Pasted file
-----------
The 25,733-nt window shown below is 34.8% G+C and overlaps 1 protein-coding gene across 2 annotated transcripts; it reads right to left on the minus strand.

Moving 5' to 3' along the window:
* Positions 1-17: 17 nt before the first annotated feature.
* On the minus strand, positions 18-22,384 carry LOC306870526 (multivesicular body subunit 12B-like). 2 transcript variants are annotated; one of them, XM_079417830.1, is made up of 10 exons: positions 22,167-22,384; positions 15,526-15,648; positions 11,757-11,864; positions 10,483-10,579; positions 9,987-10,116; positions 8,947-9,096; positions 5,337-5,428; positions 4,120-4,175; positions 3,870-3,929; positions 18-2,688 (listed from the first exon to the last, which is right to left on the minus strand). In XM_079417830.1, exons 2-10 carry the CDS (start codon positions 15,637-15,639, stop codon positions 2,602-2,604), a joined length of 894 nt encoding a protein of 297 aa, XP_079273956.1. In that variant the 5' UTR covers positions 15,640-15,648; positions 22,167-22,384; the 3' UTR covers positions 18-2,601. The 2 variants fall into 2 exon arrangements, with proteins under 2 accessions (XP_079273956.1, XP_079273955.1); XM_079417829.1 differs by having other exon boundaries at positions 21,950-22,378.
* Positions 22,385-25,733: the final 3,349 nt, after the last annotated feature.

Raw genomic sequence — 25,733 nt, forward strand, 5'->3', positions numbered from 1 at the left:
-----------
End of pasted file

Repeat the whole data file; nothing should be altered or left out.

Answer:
The 25,733-nt window shown below is 34.8% G+C and overlaps 1 protein-coding gene across 2 annotated transcripts; it reads right to left on the minus strand.

Moving 5' to 3' along the window:
* Positions 1-17: 17 nt before the first annotated feature.
* On the minus strand, positions 18-22,384 carry LOC306870526 (multivesicular body subunit 12B-like). 2 transcript variants are annotated; one of them, XM_079417830.1, is made up of 10 exons: positions 22,167-22,384; positions 15,526-15,648; positions 11,757-11,864; positions 10,483-10,579; positions 9,987-10,116; positions 8,947-9,096; positions 5,337-5,428; positions 4,120-4,175; positions 3,870-3,929; positions 18-2,688 (listed from the first exon to the last, which is right to left on the minus strand). In XM_079417830.1, exons 2-10 carry the CDS (start codon positions 15,637-15,639, stop codon positions 2,602-2,604), a joined length of 894 nt encoding a protein of 297 aa, XP_079273956.1. In that variant the 5' UTR covers positions 15,640-15,648; positions 22,167-22,384; the 3' UTR covers positions 18-2,601. The 2 variants fall into 2 exon arrangements, with proteins under 2 accessions (XP_079273956.1, XP_079273955.1); XM_079417829.1 differs by having other exon boundaries at positions 21,950-22,378.
* Positions 22,385-25,733: the final 3,349 nt, after the last annotated feature.

Raw genomic sequence — 25,733 nt, forward strand, 5'->3', positions numbered from 1 at the left: